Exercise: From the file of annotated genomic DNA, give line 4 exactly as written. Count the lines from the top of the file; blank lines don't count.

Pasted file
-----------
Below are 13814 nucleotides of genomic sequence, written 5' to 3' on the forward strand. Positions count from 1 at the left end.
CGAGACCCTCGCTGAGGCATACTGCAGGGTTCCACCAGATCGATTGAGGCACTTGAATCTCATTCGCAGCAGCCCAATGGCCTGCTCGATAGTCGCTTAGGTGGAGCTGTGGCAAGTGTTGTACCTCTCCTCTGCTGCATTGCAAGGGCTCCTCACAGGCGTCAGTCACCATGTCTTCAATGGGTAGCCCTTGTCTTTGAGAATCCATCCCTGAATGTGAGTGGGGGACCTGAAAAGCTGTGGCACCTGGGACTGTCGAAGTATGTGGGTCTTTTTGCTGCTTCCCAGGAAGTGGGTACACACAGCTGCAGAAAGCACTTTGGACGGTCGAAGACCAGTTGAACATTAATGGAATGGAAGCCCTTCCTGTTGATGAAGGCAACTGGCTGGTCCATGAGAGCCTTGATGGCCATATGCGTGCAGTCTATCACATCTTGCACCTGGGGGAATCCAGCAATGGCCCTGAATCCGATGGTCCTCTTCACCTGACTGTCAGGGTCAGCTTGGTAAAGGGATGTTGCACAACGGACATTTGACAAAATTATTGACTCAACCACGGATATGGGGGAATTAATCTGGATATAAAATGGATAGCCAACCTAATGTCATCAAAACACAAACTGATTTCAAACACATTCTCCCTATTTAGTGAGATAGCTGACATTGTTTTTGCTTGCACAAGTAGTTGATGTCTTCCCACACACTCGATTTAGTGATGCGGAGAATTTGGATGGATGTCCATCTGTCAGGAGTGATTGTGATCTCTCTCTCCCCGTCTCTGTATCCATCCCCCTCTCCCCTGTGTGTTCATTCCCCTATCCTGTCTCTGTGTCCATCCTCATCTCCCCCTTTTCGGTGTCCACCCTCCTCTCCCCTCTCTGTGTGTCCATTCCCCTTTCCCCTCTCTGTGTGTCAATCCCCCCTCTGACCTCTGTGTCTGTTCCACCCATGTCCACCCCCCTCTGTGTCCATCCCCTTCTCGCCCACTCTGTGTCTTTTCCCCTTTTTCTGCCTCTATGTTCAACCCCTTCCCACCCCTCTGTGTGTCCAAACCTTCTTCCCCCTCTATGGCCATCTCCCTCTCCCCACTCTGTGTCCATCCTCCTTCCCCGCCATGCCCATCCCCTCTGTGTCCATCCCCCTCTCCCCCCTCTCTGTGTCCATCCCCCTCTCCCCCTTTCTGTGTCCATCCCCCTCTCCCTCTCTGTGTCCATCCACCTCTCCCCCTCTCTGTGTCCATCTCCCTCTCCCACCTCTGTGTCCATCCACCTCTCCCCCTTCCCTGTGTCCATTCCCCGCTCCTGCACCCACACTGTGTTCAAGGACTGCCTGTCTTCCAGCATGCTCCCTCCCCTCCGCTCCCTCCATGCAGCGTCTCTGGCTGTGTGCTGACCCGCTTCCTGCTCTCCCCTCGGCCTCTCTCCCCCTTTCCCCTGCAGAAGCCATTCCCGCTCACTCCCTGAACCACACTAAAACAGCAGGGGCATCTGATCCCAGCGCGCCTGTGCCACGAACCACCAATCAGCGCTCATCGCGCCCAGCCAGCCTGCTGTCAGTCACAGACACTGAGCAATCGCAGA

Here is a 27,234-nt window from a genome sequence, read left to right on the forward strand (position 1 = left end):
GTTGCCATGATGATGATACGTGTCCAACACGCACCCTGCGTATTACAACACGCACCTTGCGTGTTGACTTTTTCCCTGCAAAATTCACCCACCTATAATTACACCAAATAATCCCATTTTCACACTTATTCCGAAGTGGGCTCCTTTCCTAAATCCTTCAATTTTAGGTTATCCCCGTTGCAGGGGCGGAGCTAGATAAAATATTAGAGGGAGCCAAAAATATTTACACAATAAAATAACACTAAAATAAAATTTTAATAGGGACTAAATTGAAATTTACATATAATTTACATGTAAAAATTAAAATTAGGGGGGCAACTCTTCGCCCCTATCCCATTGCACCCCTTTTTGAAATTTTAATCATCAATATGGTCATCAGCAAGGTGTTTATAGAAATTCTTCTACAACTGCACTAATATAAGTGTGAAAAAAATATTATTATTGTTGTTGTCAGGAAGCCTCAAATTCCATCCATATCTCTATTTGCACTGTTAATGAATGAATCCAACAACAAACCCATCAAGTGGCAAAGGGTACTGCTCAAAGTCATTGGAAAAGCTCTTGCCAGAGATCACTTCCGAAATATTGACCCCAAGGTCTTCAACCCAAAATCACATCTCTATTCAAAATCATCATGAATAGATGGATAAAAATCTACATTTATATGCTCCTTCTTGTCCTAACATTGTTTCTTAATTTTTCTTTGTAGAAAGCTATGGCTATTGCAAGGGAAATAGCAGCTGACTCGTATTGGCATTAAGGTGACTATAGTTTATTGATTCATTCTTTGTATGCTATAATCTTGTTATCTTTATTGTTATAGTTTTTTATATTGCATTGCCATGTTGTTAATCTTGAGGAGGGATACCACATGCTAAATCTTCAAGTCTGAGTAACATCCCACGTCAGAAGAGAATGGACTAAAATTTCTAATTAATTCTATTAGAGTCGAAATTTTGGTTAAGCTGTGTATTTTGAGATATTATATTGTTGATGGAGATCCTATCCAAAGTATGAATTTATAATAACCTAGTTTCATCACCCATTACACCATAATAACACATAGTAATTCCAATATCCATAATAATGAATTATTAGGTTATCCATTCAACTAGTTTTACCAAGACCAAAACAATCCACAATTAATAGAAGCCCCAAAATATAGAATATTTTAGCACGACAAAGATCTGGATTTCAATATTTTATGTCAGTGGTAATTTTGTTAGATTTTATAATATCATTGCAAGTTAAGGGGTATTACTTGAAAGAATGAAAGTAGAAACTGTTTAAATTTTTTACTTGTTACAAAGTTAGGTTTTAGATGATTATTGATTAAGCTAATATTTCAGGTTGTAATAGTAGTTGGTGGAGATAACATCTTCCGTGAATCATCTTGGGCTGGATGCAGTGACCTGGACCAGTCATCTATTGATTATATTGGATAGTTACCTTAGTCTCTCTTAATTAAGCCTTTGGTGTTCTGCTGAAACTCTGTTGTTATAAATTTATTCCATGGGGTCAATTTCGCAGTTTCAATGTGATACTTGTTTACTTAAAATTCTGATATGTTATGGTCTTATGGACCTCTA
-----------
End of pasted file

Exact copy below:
GTTGCCATGATGATGATACGTGTCCAACACGCACCCTGCGTATTACAACACGCACCTTGCGTGTTGACTTTTTCCCTGCAAAATTCACCCACCTATAATTACACCAAATAATCCCATTTTCACACTTATTCCGAAGTGGGCTCCTTTCCTAAATCCTTCAATTTTAGGTTATCCCCGTTGCAGGGGCGGAGCTAGATAAAATATTAGAGGGAGCCAAAAATATTTACACAATAAAATAACACTAAAATAAAATTTTAATAGGGACTAAATTGAAATTTACATATAATTTACATGTAAAAATTAAAATTAGGGGGGCAACTCTTCGCCCCTATCCCATTGCACCCCTTTTTGAAATTTTAATCATCAATATGGTCATCAGCAAGGTGTTTATAGAAATTCTTCTACAACTGCACTAATATAAGTGTGAAAAAAATATTATTATTGTTGTTGTCAGGAAGCCTCAAATTCCATCCATATCTCTATTTGCACTGTTAATGAATGAATCCAACAACAAACCCATCAAGTGGCAAAGGGTACTGCTCAAAGTCATTGGAAAAGCTCTTGCCAGAGATCACTTCCGAAATATTGACCCCAAGGTCTTCAACCCAAAATCACATCTCTATTCAAAATCATCATGAATAGATGGATAAAAATCTACATTTATATGCTCCTTCTTGTCCTAACATTGTTTCTTAATTTTTCTTTGTAGAAAGCTATGGCTATTGCAAGGGAAATAGCAGCTGACTCGTATTGGCATTAAGGTGACTATAGTTTATTGATTCATTCTTTGTATGCTATAATCTTGTTATCTTTATTGTTATAGTTTTTTATATTGCATTGCCATGTTGTTAATCTTGAGGAGGGATACCACATGCTAAATCTTCAAGTCTGAGTAACATCCCACGTCAGAAGAGAATGGACTAAAATTTCTAATTAATTCTATTAGAGTCGAAATTTTGGTTAAGCTGTGTATTTTGAGATATTATATTGTTGATGGAGATCCTATCCAAAGTATGAATTTATAATAACCTAGTTTCATCACCCATTACACCATAATAACACATAGTAATTCCAATATCCATAATAATGAATTATTAGGTTATCCATTCAACTAGTTTTACCAAGACCAAAACAATCCACAATTAATAGAAGCCCCAAAATATAGAATATTTTAGCACGACAAAGATCTGGATTTCAATATTTTATGTCAGTGGTAATTTTGTTAGATTTTATAATATCATTGCAAGTTAAGGGGTATTACTTGAAAGAATGAAAGTAGAAACTGTTTAAATTTTTTACTTGTTACAAAGTTAGGTTTTAGATGATTATTGATTAAGCTAATATTTCAGGTTGTAATAGTAGTTGGTGGAGATAACATCTTCCGTGAATCATCTTGGGCTGGATGCAGTGACCTGGACCAGTCATCTATTGATTATATTGGATAGTTACCTTAGTCTCTCTTAATTAAGCCTTTGGTGTTCTGCTGAAACTCTGTTGTTATAAATTTATTCCATGGGGTCAATTTCGCAGTTTCAATGTGATACTTGTTTACTTAAAATTCTGATATGTTATGGTCTTATGGACCTCTA